DNA was extracted using standard methods and banked with pseudonymous identifiers. For targeted testing of the known pathogenic variants (SNVs) implicated in NCMD (Table 1), PCR (3 min 95 °C, 15 sec 95 °C, 10 sec 55 °C, 1 min 60 °C-repeat cycle 30 times then 1 min 72 °C, 10 min 4 °C) and Sanger sequencing was performed. Whole genome sequencing (WGS) was performed using standard protocols (NovaSeq 6000, Illumina, San Diego, CA), on DNA from two affected individuals (I:2 and II:7; pedigree represented in Figure 1) . In short, after sample quality control (QC), sequencing libraries were prepared using the NEBNext® DNA Library Prep Kit (New England Biolabs, Ipswich, MA) according to the manufacturer’s recommendations. Libraries were then sequenced using paired-end 2×125 bp format at >30X (Illumina). After adaptor and quality trimming, QC FASTQ files were used in alignment with Burrows-Wheeler Aligner (BWA) to the reference human genome (hg38) [41-44]. Final BAM files were obtained at this stage. At the John P. Hussman Institute for Human Genomics, Pindel analysis was performed on the final BAM files using default settings to detect large structural variants (SVs) [41-46]. To exclude the presence of pathogenic variants in the genes known to be associated with inherited retinal diseases, we analyzed the RetNet panel on the WGS data of the two affected family members (I:2 and II:7). Therefore, BWA was used for alignment to the reference human genome (hg38), and Alamut Batch was used for annotation of variants located in RetNet genes. Filters were applied based on population frequency (<0.02) and coding effect, and the remaining variants were eventually filtered based on associated phenotype, so that only those variants associated with a macular phenotype remained.
To confirm the presence of the identified duplication in the MCDR1 locus, primers were designed to amplify across the breakpoints identified in the WGS data (forward primer 5′-AGT CAC CCA AGG GTC TGG AT-3′ and reverse primer 5′-CCA TGA CAT CTT TCC CAA CTG-3′). Subsequent Sanger sequencing was performed to assess exact breakpoints. The breakpoint regions were analyzed using multiple sequence alignment (ClustalW) and RepeatMasker (UCSC Genome Browser), respectively.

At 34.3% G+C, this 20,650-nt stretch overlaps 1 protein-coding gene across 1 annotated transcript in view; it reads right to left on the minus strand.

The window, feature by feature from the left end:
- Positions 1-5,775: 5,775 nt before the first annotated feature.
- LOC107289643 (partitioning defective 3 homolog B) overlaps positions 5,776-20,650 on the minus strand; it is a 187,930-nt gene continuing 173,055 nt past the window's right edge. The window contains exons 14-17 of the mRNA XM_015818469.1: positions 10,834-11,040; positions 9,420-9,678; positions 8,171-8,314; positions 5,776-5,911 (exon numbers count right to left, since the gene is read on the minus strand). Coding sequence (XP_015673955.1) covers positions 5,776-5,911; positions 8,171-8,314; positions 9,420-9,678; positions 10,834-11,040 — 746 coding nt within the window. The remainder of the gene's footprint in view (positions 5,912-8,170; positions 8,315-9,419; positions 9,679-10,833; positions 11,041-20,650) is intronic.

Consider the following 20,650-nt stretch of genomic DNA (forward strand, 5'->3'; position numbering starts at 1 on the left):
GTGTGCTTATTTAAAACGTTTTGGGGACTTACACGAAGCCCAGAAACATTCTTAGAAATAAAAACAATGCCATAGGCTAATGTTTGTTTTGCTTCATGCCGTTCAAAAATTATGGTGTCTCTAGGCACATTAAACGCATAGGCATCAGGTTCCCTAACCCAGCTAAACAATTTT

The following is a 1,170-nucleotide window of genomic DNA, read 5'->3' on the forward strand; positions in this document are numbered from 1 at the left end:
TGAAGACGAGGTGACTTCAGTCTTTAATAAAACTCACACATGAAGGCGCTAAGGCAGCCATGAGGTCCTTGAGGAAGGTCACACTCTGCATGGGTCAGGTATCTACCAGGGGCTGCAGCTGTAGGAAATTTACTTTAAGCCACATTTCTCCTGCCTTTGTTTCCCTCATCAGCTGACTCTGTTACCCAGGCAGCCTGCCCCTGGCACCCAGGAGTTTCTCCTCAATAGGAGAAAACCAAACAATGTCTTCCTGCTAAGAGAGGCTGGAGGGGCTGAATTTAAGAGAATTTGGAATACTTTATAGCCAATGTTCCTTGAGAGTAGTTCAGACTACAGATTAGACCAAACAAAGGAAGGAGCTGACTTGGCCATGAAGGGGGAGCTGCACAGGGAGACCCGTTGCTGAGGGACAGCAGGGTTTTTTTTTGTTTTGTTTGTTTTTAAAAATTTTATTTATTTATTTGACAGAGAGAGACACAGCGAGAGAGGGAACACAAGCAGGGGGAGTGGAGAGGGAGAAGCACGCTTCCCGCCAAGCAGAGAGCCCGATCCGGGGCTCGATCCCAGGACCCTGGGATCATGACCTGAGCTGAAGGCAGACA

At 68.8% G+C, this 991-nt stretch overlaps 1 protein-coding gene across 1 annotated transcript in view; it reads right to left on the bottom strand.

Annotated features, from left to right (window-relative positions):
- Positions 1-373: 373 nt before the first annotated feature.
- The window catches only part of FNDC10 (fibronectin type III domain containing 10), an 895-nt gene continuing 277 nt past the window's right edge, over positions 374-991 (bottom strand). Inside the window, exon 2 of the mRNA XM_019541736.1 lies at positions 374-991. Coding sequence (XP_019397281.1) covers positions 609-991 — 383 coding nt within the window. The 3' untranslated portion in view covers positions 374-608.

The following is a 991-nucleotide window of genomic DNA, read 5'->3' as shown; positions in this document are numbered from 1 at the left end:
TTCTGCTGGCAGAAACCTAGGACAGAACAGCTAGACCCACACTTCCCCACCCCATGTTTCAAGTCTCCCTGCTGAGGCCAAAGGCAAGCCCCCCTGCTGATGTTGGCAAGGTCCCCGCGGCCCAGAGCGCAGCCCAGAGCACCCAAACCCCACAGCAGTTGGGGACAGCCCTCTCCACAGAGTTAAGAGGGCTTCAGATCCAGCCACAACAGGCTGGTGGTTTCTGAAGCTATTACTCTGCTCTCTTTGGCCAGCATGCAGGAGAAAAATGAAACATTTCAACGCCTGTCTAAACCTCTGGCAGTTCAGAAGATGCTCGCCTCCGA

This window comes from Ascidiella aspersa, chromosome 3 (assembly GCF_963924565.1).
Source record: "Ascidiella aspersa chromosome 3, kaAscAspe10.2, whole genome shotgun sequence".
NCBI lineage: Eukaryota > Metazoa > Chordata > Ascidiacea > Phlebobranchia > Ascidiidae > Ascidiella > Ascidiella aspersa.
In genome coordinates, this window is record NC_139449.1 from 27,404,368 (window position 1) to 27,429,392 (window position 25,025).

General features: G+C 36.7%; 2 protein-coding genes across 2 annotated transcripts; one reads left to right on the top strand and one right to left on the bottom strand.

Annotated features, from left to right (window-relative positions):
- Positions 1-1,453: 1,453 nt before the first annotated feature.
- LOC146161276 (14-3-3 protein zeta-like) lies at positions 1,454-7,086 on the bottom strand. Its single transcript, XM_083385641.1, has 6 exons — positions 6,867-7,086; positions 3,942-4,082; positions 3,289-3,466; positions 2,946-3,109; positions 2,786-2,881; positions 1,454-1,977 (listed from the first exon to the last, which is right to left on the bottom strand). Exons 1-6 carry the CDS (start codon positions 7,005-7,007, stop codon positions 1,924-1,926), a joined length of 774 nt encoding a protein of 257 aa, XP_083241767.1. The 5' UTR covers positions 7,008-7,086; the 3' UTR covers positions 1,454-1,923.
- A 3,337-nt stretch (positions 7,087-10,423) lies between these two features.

Clinical ophthalmic examinations were performed on eight members of a two-generation family (Figure 1), originating from Urfa in southeastern Turkey. There is no history of migration from the affected mother’s side of the family from elsewhere. There is no reported consanguinity between the proband (I:2) and her partner (I:1). A summary of the clinical status, gender, age at examination, and visual acuity of the examined family members is provided in Table 2.
The proband (I:2) is a 34-year-old woman presenting with lifelong bilateral vision impairment. Snellen visual acuity was 20/100 for the right eye (OD) and 20/100 for the left eye (OS). The anterior segments and the intraocular pressure were normal. Fundus assessment and SD-OCT showed symmetric macular coloboma-like excavations. Both optic discs had a normal aspect. Overall, the clinical features were consistent with NCMD grade 3 (Figure 2).